Sitting down for family meals has loads of benefits for your growing little one—and everyone else in your household too! Let’s explore the benefits of eating together—which are both cumulative and lifelong.
The Health Benefits of Family Meals
Sitting around the table and sharing a family meal is the perfect time to start modeling and fostering healthy eating habits to last a lifetime:
- Boosted nutrition. Studies show that the practice of eating family meals is related to higher consumption of fruits and vegetables, and intake of nutrient-dense foods and balanced diets.
- Reduced likelihood of obesity in childhood and beyond. Research also shows that family meals during adolescents may have a long term benefit by protecting against obesity in young adulthood.
- Social Benefits. Studies also suggest family meals can be away to model healthy social behavior, strengthen communication and interpersonal relationships as well as provide structure and routine.
The Social & Emotional Benefits of Family Meals
The benefits of eating family meals together don’t stop at nutrition—social and emotional benefits of eating together include:
- Boosted language acquisition and literacy. Conversation around the dining table is a great time for caregivers and other household members to talk with (or to) infants and toddlers, whether it’s used as an opportunity to teach littles food names or to encourage building conversational skills.
- Better sense of structure and routine. Everyone thrives with more routine to plan their day around; family meals with your little loves can increase their sense of stability and well-being. Structure and routine may also reduce picky eating.
- Increased self-esteem and sense of belonging. Having time to check in and connect with family members, provides an opportunity to strengthen familial relationships.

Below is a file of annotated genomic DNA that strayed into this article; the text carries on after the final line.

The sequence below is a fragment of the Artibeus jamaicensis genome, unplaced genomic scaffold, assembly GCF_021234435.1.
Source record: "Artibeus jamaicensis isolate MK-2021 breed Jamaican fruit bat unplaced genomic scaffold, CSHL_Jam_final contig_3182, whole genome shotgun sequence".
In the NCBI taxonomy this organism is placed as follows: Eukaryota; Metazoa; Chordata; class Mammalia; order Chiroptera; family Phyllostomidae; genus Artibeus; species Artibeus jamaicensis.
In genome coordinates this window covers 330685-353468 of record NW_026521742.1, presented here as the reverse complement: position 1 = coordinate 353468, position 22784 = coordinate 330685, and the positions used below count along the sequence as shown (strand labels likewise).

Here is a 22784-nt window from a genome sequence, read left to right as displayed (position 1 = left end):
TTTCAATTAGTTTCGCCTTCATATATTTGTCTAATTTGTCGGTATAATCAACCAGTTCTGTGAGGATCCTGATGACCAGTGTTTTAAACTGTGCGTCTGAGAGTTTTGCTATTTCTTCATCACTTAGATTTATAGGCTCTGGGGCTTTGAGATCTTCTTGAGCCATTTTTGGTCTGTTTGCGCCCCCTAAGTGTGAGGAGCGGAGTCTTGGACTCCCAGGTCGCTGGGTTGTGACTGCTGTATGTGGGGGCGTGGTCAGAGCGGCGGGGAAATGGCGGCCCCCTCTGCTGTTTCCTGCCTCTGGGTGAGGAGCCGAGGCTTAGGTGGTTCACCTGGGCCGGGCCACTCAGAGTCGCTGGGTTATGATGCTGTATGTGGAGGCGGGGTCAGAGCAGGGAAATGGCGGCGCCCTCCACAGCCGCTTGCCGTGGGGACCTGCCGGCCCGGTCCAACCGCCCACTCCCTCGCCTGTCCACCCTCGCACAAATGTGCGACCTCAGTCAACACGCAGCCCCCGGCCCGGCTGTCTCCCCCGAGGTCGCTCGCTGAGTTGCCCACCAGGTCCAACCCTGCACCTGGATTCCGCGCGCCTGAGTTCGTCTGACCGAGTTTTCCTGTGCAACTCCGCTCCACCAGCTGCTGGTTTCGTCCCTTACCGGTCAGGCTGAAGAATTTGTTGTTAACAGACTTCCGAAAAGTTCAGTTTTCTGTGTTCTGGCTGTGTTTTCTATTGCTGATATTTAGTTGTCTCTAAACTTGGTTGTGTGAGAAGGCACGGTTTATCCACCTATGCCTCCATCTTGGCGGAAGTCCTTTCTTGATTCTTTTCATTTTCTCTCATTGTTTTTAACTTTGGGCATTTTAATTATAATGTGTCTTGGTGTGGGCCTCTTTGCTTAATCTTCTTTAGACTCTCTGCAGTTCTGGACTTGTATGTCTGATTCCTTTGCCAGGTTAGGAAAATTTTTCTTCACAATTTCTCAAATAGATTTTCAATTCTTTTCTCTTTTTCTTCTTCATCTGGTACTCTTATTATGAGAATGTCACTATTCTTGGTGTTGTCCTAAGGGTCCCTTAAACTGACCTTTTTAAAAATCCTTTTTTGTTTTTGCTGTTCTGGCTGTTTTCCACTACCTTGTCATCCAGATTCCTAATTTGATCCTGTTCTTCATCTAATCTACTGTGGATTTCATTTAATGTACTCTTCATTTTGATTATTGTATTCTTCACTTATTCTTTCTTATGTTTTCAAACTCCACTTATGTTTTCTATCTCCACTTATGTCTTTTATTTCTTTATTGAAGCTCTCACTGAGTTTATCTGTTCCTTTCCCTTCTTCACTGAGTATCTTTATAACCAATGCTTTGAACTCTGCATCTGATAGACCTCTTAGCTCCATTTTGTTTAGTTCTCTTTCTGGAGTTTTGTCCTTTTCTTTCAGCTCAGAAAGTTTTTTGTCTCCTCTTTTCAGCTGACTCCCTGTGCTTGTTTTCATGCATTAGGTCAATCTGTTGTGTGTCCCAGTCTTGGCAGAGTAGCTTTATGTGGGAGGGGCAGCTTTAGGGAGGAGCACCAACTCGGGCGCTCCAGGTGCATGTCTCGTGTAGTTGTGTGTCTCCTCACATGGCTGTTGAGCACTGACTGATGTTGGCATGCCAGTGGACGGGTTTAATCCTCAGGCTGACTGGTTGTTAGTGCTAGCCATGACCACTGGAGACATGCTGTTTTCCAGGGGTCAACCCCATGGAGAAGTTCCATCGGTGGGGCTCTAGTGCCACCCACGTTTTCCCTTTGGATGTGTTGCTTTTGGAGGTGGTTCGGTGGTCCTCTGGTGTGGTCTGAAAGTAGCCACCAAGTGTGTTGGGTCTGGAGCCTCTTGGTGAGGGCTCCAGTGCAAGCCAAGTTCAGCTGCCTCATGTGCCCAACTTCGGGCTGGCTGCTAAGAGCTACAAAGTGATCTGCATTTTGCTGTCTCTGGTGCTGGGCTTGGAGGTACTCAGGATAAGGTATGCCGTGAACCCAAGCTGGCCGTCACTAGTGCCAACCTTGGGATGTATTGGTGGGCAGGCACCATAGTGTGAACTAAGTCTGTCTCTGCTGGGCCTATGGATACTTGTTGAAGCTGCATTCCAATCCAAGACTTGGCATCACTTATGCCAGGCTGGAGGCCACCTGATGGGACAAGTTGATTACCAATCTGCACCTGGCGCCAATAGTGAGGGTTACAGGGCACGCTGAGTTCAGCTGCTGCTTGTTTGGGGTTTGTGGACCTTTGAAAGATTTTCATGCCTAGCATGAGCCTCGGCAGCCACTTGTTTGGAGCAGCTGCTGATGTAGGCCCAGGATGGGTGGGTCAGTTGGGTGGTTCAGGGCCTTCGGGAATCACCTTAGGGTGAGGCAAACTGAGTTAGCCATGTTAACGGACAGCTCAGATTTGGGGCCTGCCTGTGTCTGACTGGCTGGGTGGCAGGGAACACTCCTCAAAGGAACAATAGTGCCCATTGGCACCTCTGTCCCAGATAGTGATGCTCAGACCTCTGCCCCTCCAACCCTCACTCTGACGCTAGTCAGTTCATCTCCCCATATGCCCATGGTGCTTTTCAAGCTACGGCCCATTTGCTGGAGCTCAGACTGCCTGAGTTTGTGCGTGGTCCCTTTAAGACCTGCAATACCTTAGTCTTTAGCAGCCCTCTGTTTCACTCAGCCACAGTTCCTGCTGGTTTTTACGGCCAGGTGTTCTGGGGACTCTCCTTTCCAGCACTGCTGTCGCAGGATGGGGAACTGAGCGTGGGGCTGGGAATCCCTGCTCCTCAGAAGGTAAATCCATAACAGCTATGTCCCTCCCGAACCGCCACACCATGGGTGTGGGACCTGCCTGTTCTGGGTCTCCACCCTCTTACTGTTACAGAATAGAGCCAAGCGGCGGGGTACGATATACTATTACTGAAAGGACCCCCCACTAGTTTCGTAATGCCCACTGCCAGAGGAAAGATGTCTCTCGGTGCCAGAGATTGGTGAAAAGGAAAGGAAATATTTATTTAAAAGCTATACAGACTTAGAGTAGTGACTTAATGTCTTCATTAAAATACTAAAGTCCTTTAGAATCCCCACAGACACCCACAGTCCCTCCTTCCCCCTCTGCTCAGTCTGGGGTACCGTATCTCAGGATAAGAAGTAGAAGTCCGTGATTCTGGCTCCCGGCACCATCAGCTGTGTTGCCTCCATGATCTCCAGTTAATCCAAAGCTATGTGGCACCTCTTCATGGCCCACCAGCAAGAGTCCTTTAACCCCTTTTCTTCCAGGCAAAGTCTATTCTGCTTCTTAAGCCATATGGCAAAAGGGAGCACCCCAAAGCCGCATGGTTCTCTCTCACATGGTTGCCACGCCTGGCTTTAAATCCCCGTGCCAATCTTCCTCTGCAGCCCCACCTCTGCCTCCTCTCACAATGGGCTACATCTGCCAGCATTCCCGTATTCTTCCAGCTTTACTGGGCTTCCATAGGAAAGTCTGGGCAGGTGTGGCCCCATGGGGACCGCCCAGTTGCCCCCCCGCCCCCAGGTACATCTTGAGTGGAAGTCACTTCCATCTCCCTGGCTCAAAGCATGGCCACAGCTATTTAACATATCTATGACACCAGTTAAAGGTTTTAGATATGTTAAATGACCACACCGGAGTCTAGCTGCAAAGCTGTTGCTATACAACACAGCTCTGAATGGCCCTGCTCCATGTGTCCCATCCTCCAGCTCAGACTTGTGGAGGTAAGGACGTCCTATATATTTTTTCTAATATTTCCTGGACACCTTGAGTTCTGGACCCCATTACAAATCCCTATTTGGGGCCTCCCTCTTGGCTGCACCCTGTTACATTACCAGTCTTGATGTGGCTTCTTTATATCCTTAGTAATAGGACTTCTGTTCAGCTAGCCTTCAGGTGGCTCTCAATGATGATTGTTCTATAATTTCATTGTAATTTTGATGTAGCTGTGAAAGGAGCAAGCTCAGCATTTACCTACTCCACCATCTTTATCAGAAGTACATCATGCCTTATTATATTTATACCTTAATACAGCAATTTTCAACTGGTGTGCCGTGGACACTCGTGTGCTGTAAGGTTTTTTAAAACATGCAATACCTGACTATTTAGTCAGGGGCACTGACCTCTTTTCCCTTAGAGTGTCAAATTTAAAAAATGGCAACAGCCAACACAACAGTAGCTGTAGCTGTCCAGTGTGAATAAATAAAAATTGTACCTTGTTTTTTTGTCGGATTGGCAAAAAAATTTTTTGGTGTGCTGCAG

- More opportunities to learn and teach about food. Eating with kids can be an opportunity to help children learn about different foods and for families to try new foods together. Families can also introduce foods that are important to the family’s cultural roots. Involving children in meal prep can help them learn invaluable skills for when they’re on their own and need to know how to shop, cook, and make nutritious choices.
Other ongoing benefits. When family members spend time together and talk regularly, it’s easier for caregivers to recognize any changes that may be happening with kids’ moods.
When & How To Add Kids to Family Meals
Deciding when to start incorporating babies and toddlers into family meals can be tricky—how soon is too soon? Some tried-and-true tips for getting started include:
- Start slow and small. Family meals don’t have to be long, elaborate, or daily—try starting with simple meals and increasing the number of meals you’re eating together by one each week.
- Share the planning and prep. Get everyone involved at their level of ability. Your littles will love sharing in shopping duties and helping with prep around the kitchen, and older family members will be more invested in eating together if they contribute to getting meals on the table.
- Pull up the highchair and bring on the booster seat. Until your tiny can sit on their bottom on a dining chair or are big enough for a booster seat, don’t let a highchair hold anyone back from joining the family meal at the table. Eventually your little love will show signs that they want to sit at the table, too—in a big-kid chair. If they’re not yet tall enough, a booster seat is the perfect transitional tool for keeping everyone included.
- Try to reduce distractions. Let mealtime be mealtime—turn off the TV, mute the mobile devices, and put away the toys. Focus on each other and what’s on the menu. Have a designated area for mealtime such as the kitchen table to reduce distractions.
Letting your little one go at their own pace while encouraging eating together is important, but be on the lookout for moments when they might move too fast, for example keep curious hands (and mouths) away from solids and certain foods on neighboring plates that may be choking hazards for them.